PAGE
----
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Esteemed Reader: March, 2004 

“If you wish to see the truth
then hold no opinion for or against anything.”

—Hsing Hsing Ming

As I stood on line at the café today glancing at the New York Times, I looked up to see an acquaintance eyeing the headlines.

“So, what you think about the Democratic primaries?” he asked.

The man had a tone of repressed hopefulness, like someone who expects the worst but secretly anticipates the best. And his question carried the assumption that I, as publisher of a magazine that expresses a political point of view, harbor a corresponding degree of concern and opinion. He was wrong.

“There are several answers to your question,” I began. “First, the Bush cadre is a band of ruthless criminals that has already demonstrated it will stop at nothing to gain and hold power and to further its self-serving agenda of waging illegal wars of aggression on sovereign nations and US citizenry. So it’s clear that they will lie, cheat, and steal, using anything from electronic vote-rigging to assassination and staged terrorist attacks to ‘win’ the election in 2004. As far as I can tell, the Democratic primaries are irrelevant.”

He nodded solemnly.

“But this is not important,” I continued. “It is simply the work of machines within a machine. For all intents and purposes, free choice doesn’t exist. I mean, did you see The Fog of War, the documentary about Robert S. McNamara, the Secretary of Defense during the Vietnam War?”
“I sure did!” he replied brightly. “During the war those of us who really saw its stupidity and horror considered McNamara to be the ultimate villain. But in the film he seemed like a really sensitive and intelligent man.”

“Exactly. He was an intelligent, charismatic, and loyal cog in a machine, and these apparently positive traits were his failing. In his eagerness to be helpful to his President and country, McNamara was oblivious to the horror of his deeds not because he was evil, but because, like all of the world’s great villains, in his ignorance and buried conscience he thought he was doing good!”

“Do you mean to say that criminals aren’t responsible for their crimes?”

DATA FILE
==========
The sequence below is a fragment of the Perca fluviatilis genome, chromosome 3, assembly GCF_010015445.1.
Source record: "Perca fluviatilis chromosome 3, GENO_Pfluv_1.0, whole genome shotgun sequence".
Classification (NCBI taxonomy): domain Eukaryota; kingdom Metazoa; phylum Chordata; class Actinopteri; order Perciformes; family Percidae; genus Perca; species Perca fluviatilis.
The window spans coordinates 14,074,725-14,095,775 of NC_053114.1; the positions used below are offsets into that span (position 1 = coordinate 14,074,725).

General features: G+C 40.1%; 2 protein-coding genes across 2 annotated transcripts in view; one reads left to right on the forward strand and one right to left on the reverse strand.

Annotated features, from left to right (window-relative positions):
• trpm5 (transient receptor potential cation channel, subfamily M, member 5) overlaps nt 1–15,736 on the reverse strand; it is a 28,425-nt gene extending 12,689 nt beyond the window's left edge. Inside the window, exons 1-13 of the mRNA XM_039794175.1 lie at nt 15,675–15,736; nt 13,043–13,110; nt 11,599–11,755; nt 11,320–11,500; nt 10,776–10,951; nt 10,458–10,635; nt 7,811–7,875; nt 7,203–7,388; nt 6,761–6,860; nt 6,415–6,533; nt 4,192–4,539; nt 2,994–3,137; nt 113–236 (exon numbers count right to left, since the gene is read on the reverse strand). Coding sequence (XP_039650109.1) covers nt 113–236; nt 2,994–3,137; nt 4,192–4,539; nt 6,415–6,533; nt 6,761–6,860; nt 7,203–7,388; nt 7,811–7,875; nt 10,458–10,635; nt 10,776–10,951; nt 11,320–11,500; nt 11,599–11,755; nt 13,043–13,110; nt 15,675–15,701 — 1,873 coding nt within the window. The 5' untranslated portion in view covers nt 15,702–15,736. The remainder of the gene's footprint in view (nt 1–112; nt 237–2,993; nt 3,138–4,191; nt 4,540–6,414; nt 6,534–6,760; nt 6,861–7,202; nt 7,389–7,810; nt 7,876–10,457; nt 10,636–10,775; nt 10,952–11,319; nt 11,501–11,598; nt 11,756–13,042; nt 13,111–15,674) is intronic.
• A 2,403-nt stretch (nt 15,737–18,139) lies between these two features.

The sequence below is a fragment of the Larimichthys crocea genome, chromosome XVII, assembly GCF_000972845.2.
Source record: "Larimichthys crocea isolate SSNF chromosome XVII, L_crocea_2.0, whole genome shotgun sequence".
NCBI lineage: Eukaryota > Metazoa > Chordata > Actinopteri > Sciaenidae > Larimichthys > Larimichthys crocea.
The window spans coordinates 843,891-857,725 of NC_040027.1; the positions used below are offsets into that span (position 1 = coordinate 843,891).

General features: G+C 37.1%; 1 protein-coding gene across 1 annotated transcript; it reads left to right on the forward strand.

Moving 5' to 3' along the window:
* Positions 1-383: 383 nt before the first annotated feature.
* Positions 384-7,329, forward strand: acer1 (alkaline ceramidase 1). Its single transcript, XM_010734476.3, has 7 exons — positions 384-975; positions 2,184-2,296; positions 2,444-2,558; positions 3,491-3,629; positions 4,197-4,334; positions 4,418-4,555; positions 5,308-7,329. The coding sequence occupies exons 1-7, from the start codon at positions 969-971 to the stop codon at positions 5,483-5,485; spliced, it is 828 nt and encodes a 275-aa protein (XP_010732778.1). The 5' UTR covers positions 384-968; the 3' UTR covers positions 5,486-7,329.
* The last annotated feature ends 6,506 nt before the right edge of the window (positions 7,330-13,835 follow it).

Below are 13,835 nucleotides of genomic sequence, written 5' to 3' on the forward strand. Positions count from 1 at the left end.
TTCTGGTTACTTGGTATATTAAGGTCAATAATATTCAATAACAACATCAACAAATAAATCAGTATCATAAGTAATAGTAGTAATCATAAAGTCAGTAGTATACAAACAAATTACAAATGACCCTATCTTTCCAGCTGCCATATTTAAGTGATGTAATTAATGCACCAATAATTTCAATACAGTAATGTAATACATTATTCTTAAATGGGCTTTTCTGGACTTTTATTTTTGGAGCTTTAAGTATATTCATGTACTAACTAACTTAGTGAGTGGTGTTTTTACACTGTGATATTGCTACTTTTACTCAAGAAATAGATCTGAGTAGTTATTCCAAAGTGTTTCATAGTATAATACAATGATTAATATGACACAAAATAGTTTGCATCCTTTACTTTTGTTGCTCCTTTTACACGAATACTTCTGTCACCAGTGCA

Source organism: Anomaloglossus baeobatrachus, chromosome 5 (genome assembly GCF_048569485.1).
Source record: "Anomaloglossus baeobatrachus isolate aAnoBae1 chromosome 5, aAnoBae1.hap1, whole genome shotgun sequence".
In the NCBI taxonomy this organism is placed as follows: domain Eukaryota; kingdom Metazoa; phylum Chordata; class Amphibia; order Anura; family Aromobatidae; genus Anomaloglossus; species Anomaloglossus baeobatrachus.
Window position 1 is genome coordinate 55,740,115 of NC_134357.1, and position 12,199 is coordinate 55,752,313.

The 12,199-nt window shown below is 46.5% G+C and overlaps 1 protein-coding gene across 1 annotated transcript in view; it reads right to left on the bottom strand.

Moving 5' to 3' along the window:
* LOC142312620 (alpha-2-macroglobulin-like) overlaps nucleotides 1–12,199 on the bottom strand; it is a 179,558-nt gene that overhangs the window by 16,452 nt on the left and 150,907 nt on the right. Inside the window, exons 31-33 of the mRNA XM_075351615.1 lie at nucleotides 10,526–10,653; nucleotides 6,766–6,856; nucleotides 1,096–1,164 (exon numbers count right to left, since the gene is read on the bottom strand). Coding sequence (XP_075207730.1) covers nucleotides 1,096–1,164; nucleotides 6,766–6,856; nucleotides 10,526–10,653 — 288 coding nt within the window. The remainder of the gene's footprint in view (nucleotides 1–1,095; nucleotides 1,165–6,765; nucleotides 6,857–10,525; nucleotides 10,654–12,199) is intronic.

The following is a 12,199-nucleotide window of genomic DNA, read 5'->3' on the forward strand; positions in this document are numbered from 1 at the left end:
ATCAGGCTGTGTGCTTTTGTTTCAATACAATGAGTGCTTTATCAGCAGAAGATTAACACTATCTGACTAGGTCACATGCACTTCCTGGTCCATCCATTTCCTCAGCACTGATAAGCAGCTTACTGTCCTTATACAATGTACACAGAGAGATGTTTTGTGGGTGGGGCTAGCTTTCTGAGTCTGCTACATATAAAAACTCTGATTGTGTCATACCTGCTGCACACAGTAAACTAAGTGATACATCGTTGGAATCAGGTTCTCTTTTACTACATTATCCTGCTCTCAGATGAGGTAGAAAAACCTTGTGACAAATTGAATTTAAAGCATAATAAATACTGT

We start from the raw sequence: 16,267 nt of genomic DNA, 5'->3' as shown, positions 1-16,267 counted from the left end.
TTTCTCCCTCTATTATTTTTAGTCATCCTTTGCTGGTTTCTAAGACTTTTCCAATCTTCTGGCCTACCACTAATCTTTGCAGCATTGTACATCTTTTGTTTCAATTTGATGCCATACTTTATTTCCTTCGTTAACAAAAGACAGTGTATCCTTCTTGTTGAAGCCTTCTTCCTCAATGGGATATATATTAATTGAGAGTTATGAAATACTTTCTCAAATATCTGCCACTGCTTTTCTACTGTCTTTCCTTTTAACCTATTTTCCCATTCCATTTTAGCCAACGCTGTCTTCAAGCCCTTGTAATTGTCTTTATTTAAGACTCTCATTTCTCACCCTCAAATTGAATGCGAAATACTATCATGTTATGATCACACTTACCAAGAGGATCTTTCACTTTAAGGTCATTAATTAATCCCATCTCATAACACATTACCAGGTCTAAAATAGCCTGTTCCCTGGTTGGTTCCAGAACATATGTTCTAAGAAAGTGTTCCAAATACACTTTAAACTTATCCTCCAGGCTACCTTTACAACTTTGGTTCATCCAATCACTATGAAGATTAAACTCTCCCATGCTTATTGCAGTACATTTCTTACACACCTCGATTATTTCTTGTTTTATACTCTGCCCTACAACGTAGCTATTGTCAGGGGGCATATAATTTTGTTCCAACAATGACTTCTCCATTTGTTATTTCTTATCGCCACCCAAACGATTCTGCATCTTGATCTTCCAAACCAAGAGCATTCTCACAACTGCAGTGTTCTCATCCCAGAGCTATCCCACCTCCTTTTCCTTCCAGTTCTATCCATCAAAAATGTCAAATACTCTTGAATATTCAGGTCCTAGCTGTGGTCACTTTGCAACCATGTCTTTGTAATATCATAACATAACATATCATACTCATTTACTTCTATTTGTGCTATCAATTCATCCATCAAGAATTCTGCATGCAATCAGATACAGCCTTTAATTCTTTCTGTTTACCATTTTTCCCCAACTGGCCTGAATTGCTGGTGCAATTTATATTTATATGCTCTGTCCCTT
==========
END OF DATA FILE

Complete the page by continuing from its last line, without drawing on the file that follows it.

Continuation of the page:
“It isn’t so simple. We are all machines within machines. We don’t have any real choice because we are asleep, dreaming dreams about who we are, where we are, and what we are to do. It is a world of sleepwalkers dreaming our lives, very much like the plight of humanity in The Matrix. The politicians with their fingers hovering over the nuclear missile launch buttons are some of the most deeply asleep.”

“Well then, it seems like the whole system must be flawed.”

“Yes, our institutions are vestigial and meaningless. Particularly politics. Clearly the changes required to avert a planetary disaster will not be accomplished politically. The system is too, well, political.”

“What else is there?”

“What’s more to the point is what we do personally. We suffer under the illusion that our ‘opinions’ about issues predefined for us by the government and media matter one whit. They don’t. What matters is that we strive to get free of our own automatism, to wake up and look for what is truly relevant and important.”

He looked anxiously toward the counter. Just then the coffee orders came up and we took our cups to a table.

“You know,” he said, “what you’re saying is pretty radical.”

“Yes. Revolutionary, even.” I pressed forward. “Listen,” I said, “remember the blackout last summer?”


“What was the atmosphere?”

“It was unnerving…but it was kind of nice. I got together with some friends and made dinner by candlelight.”

“Exactly. Without the computers, televisions, canned air, and music, people actually began to relate to one another. There was a feeling of anticipation and togetherness on the street. All the pressure of commerce and personal advancement was released for a few hours and we actually connected with one another. There were even people playing music on the streets—something I’ve heard less and less in recent years. People got out of their shell of perpetual fantasy and started relating to something real.”

“But don’t you think politics matters?” He sounded a little desperate.

“The problems facing humanity now don’t have a political solution. Globalism failed because it became clear that economic expansion has limits. Now we return to an archaic and vestigial nationalism. This will fail also. The change that is needed will arise when people begin to relate to one another in a really interdependent and conscious way. This cannot be legislated. It will only come about when we are forced to do it because the infrastructure fails, or because, seeing that the need to awaken is necessary and desirable, we choose it. That would be a real choice.”

My friend and I had a long, deep look into one another’s eyes. There was a tacit understanding that nothing further need be said. We stood up from our table and ventured into the day.

—Jason Stern

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